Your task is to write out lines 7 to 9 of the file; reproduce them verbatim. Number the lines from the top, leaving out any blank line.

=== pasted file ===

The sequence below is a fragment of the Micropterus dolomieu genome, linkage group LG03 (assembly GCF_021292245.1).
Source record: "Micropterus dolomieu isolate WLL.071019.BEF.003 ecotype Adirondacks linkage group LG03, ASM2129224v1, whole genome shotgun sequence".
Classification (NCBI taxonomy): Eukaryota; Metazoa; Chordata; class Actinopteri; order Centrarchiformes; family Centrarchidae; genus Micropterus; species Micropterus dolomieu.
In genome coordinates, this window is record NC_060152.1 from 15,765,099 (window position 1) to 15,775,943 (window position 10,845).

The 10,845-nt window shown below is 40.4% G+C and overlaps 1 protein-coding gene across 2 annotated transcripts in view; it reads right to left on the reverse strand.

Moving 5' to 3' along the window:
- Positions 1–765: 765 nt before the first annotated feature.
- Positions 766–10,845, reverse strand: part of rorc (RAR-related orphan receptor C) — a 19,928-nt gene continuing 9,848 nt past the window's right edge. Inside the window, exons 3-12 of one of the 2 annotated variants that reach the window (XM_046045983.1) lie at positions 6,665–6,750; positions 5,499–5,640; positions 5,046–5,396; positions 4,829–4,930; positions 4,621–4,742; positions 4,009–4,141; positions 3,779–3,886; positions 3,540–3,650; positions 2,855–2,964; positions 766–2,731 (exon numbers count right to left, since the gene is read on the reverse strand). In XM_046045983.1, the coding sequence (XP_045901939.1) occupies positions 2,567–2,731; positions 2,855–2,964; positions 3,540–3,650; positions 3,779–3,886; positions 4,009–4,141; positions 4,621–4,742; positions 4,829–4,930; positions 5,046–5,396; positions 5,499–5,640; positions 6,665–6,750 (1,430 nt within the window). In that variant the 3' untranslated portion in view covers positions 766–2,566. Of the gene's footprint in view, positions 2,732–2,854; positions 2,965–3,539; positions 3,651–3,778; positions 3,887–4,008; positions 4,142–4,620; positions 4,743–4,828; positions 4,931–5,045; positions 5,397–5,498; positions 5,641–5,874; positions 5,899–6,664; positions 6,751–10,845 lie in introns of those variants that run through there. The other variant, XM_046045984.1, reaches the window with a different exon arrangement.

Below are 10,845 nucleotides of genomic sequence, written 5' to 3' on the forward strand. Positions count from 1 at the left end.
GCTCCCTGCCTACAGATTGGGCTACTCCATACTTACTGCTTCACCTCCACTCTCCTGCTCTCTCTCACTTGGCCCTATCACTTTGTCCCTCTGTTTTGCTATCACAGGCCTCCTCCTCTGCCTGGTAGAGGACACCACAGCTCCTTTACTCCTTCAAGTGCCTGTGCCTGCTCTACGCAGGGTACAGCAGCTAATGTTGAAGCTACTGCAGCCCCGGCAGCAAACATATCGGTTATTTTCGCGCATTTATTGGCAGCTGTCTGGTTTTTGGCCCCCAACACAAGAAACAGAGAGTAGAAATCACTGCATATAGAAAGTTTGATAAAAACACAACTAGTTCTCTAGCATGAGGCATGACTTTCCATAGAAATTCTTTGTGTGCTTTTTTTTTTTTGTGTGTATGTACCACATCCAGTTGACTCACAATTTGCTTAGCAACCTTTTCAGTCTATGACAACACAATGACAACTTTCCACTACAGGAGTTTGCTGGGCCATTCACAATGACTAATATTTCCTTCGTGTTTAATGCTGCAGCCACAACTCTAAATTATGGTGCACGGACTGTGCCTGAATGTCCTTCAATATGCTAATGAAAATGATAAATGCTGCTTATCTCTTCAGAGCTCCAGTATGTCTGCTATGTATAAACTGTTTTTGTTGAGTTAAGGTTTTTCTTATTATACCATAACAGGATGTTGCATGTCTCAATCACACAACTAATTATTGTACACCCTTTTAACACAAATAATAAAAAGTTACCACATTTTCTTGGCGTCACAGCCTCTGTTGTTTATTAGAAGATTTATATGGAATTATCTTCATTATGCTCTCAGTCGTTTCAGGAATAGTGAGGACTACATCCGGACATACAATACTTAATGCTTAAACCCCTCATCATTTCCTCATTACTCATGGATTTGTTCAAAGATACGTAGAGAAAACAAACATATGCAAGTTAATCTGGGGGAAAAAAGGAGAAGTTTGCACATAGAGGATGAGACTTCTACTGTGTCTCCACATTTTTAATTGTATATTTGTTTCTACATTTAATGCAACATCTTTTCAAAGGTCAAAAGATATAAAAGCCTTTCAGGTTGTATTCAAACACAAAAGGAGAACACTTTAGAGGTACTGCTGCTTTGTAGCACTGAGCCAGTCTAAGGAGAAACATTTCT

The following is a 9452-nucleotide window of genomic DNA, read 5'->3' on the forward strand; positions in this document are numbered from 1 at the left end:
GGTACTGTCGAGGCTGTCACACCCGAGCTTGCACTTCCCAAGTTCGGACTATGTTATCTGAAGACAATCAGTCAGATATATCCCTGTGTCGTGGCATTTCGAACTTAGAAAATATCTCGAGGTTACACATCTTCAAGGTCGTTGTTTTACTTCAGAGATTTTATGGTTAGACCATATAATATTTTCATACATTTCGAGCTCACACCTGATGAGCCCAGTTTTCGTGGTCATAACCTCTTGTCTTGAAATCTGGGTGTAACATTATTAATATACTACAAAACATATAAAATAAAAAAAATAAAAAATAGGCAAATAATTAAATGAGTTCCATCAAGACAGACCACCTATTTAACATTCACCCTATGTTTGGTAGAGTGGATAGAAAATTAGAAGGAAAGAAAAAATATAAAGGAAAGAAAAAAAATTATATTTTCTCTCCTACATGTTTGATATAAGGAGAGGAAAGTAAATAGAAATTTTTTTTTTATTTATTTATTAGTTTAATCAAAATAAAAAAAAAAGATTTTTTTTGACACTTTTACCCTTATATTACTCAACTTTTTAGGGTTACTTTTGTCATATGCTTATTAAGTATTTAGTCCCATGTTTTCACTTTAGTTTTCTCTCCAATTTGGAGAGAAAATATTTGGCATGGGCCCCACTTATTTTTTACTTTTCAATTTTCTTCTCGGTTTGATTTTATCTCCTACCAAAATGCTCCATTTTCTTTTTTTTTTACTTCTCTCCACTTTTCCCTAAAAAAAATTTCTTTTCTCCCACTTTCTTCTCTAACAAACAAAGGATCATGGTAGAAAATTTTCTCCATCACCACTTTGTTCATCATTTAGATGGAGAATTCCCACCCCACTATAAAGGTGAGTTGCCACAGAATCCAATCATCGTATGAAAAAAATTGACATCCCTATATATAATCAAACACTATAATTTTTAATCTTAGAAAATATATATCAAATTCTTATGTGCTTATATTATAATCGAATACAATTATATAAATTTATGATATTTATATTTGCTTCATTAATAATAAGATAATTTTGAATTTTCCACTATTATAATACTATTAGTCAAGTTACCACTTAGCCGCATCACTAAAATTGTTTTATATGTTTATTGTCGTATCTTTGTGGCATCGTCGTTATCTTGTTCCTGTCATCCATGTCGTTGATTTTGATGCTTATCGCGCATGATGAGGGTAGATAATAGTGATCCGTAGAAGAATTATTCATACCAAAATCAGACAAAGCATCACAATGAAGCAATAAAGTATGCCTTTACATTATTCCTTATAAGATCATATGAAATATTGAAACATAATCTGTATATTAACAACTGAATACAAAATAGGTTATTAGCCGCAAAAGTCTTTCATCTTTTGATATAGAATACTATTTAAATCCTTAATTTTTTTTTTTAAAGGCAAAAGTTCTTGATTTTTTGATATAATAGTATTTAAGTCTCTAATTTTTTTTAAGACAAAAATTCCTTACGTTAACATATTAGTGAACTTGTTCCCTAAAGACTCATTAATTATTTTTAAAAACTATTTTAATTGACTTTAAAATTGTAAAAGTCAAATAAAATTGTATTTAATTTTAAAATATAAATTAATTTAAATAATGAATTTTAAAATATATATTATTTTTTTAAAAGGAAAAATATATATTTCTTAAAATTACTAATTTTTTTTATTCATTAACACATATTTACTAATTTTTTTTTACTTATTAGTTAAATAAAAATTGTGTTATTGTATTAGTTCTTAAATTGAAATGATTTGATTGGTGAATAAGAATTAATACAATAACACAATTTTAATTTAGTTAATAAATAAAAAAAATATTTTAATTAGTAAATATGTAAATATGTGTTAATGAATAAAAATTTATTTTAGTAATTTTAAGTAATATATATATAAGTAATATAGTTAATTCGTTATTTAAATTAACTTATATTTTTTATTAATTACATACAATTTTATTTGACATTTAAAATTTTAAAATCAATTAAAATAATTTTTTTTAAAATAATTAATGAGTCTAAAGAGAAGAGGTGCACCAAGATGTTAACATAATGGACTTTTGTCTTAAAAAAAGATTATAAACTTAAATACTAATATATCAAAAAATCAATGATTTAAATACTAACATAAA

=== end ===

- Positions 1–765: 765 nt before the first annotated feature.
- Positions 766–10,845, reverse strand: part of rorc (RAR-related orphan receptor C) — a 19,928-nt gene continuing 9,848 nt past the window's right edge. Inside the window, exons 3-12 of one of the 2 annotated variants that reach the window (XM_046045983.1) lie at positions 6,665–6,750; positions 5,499–5,640; positions 5,046–5,396; positions 4,829–4,930; positions 4,621–4,742; positions 4,009–4,141; positions 3,779–3,886; positions 3,540–3,650; positions 2,855–2,964; positions 766–2,731 (exon numbers count right to left, since the gene is read on the reverse strand). In XM_046045983.1, the coding sequence (XP_045901939.1) occupies positions 2,567–2,731; positions 2,855–2,964; positions 3,540–3,650; positions 3,779–3,886; positions 4,009–4,141; positions 4,621–4,742; positions 4,829–4,930; positions 5,046–5,396; positions 5,499–5,640; positions 6,665–6,750 (1,430 nt within the window). In that variant the 3' untranslated portion in view covers positions 766–2,566. Of the gene's footprint in view, positions 2,732–2,854; positions 2,965–3,539; positions 3,651–3,778; positions 3,887–4,008; positions 4,142–4,620; positions 4,743–4,828; positions 4,931–5,045; positions 5,397–5,498; positions 5,641–5,874; positions 5,899–6,664; positions 6,751–10,845 lie in introns of those variants that run through there. The other variant, XM_046045984.1, reaches the window with a different exon arrangement.

Below are 10,845 nucleotides of genomic sequence, written 5' to 3' on the forward strand. Positions count from 1 at the left end.